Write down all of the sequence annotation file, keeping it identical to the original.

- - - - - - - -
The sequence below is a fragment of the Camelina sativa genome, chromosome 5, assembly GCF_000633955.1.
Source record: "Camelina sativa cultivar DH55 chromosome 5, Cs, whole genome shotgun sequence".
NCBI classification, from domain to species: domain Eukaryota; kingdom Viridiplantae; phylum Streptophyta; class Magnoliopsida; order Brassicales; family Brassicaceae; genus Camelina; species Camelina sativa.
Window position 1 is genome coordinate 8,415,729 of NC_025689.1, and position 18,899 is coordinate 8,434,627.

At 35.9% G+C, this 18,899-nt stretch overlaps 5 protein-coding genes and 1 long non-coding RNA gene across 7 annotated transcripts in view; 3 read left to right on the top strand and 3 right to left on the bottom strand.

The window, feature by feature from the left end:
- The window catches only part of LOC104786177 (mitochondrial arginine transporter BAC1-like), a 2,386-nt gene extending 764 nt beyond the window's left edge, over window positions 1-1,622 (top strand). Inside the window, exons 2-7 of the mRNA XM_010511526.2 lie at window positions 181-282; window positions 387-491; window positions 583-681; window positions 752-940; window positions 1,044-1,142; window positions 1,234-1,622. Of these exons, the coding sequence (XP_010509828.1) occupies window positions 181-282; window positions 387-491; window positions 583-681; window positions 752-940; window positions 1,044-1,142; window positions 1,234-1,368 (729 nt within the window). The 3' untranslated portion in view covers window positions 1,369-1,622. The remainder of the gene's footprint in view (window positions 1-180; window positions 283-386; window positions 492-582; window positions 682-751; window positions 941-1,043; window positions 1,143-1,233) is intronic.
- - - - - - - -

The sequence below is a fragment of the Camelina sativa genome, chromosome 5, assembly GCF_000633955.1.
Source record: "Camelina sativa cultivar DH55 chromosome 5, Cs, whole genome shotgun sequence".
NCBI classification, from domain to species: domain Eukaryota; kingdom Viridiplantae; phylum Streptophyta; class Magnoliopsida; order Brassicales; family Brassicaceae; genus Camelina; species Camelina sativa.
Window position 1 is genome coordinate 8,415,729 of NC_025689.1, and position 18,899 is coordinate 8,434,627.

At 35.9% G+C, this 18,899-nt stretch overlaps 5 protein-coding genes and 1 long non-coding RNA gene across 7 annotated transcripts in view; 3 read left to right on the top strand and 3 right to left on the bottom strand.

The window, feature by feature from the left end:
- The window catches only part of LOC104786177 (mitochondrial arginine transporter BAC1-like), a 2,386-nt gene extending 764 nt beyond the window's left edge, over window positions 1-1,622 (top strand). Inside the window, exons 2-7 of the mRNA XM_010511526.2 lie at window positions 181-282; window positions 387-491; window positions 583-681; window positions 752-940; window positions 1,044-1,142; window positions 1,234-1,622. Of these exons, the coding sequence (XP_010509828.1) occupies window positions 181-282; window positions 387-491; window positions 583-681; window positions 752-940; window positions 1,044-1,142; window positions 1,234-1,368 (729 nt within the window). The 3' untranslated portion in view covers window positions 1,369-1,622. The remainder of the gene's footprint in view (window positions 1-180; window positions 283-386; window positions 492-582; window positions 682-751; window positions 941-1,043; window positions 1,143-1,233) is intronic.